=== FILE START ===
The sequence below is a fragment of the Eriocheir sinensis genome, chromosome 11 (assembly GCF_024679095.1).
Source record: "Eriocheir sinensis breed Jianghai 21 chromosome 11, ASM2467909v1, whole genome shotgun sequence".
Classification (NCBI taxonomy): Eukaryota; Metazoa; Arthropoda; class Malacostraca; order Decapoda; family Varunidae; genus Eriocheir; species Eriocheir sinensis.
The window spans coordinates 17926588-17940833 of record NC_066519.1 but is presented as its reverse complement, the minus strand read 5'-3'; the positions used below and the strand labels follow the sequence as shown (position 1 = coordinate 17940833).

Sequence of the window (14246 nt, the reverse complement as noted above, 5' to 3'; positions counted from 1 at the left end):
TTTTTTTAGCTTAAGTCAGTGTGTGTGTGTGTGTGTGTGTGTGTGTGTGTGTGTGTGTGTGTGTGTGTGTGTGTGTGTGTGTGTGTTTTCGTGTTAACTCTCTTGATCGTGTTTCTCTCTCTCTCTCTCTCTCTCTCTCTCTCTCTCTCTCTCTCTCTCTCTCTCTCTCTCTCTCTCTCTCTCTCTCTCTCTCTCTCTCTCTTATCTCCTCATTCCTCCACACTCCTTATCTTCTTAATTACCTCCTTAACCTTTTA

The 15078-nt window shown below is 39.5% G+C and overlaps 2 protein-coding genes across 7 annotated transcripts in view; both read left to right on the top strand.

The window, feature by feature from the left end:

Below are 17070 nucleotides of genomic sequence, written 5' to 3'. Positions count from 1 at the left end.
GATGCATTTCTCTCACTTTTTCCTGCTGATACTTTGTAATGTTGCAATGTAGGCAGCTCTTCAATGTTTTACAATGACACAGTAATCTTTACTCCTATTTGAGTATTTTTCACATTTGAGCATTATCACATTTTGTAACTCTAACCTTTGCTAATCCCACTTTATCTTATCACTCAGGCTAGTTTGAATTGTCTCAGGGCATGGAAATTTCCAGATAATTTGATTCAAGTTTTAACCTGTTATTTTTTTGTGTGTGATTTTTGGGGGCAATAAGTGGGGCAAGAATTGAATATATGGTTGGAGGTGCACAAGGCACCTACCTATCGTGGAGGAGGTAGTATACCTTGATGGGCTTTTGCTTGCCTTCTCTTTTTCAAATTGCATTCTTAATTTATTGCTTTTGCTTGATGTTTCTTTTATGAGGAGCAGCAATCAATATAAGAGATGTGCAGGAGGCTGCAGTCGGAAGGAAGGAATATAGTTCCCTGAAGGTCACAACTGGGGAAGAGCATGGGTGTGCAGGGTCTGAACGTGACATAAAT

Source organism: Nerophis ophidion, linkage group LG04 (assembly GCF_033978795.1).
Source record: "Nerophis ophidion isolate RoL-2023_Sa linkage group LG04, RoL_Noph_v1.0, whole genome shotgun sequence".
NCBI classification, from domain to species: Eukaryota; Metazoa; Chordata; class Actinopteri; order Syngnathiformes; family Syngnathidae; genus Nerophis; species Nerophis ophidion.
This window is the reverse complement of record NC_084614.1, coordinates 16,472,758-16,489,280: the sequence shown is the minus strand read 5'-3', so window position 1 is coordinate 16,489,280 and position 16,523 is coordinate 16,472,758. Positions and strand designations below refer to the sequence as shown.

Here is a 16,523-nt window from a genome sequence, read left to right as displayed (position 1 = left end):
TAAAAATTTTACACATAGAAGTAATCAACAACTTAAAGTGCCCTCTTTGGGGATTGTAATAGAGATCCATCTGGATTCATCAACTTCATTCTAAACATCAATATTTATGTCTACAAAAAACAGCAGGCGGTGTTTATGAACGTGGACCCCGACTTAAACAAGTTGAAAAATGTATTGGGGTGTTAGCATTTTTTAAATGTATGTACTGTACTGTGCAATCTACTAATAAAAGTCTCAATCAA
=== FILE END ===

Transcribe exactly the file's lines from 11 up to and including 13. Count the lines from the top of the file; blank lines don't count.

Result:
Source organism: Nerophis ophidion, linkage group LG04 (assembly GCF_033978795.1).
Source record: "Nerophis ophidion isolate RoL-2023_Sa linkage group LG04, RoL_Noph_v1.0, whole genome shotgun sequence".
NCBI classification, from domain to species: Eukaryota; Metazoa; Chordata; class Actinopteri; order Syngnathiformes; family Syngnathidae; genus Nerophis; species Nerophis ophidion.